I’ve said some harsh things about this artist in the past, mostly because I disliked his featured appearance on Migos’ “Bad and Boujee” so strongly, but now that he is (at least purportedly) supposed to be retiring from the music scene, I felt the need to explore his body of work a little more deeply. I was actually surprised to find how much more effective and interesting he is on his own albums. My primary objection to his appearance on “Bad and Boujee” was his bizarre vocal quality, which on that song sounded unintentionally comic. However, on his solo albums and mixtapes, his work has a uniquely quirky sensibility that manages to turn his odd vocal sound into an asset rather than a liability. Lil Uzi Vert is a significantly more interesting lyricist than most of the other big-name Hook-Rappers, and this song in particular is a morbid, twisted ode to emotional numbness and death-embracing fatalism that goes far beyond the dimensions of your average “Emo-Rap” song like Juiceworld’s “Lucid Dreams”. I was pretty much entirely wrong about this guy and his work, and ironically enough, I, who until very recently was one of this Rapper’s biggest detractors, now find myself among those fervently hoping that his threat of retirement was merely a publicity stunt for his next album.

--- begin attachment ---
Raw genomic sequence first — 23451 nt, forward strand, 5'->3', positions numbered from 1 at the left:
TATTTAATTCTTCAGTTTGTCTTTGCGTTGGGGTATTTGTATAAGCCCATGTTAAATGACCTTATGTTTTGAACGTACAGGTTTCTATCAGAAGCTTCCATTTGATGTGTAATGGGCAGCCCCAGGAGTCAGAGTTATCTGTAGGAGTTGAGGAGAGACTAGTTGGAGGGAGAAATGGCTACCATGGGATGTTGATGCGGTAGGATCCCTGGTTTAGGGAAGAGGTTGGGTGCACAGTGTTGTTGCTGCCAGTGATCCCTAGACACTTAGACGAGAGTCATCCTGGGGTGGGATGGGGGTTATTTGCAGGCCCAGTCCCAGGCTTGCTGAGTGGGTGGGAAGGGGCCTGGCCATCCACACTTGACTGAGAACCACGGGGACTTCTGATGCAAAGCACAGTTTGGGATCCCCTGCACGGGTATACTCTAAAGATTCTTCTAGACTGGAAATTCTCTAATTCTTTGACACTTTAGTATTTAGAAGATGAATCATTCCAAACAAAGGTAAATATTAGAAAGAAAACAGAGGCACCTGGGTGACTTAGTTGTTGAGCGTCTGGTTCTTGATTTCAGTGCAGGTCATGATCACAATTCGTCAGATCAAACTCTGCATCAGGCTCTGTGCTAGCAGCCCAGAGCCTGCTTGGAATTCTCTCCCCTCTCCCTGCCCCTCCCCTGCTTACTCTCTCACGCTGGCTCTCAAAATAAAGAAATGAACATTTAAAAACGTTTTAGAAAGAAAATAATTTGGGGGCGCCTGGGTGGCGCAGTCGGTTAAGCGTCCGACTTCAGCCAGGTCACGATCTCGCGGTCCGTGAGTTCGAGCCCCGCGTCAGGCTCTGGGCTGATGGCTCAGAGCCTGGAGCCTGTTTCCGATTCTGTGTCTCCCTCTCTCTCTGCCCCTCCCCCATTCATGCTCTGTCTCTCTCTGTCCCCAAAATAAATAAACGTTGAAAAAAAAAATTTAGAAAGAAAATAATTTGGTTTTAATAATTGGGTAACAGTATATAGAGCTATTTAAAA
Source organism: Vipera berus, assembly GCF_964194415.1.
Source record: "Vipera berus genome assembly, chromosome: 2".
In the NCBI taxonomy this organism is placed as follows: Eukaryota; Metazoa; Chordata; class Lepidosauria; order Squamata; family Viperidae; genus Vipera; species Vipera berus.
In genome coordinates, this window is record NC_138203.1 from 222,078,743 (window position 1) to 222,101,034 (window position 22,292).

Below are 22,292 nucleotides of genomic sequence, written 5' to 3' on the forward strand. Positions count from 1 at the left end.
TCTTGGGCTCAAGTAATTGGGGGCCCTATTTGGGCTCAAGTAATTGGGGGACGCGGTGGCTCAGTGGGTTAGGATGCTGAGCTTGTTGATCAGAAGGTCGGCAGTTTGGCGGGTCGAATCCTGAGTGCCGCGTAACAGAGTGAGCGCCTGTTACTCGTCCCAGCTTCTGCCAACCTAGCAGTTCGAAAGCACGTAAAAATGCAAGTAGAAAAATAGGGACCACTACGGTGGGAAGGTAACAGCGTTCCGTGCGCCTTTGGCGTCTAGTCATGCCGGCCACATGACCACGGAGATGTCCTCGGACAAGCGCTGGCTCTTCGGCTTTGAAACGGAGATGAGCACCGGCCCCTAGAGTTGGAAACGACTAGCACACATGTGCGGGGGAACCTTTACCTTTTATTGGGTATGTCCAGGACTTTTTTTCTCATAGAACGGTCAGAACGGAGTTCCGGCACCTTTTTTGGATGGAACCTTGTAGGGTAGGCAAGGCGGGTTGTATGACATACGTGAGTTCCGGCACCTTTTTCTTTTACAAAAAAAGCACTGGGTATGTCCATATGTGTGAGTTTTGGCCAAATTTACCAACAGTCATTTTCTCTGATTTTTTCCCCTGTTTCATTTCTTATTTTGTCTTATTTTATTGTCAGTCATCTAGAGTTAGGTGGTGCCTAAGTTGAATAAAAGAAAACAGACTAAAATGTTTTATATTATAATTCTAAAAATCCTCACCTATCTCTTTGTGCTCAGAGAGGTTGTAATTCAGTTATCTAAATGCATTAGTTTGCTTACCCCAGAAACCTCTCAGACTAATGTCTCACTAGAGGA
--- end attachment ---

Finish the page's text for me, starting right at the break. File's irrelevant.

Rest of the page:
Verdict: Far more fascinating and evocative than I would have ever expected.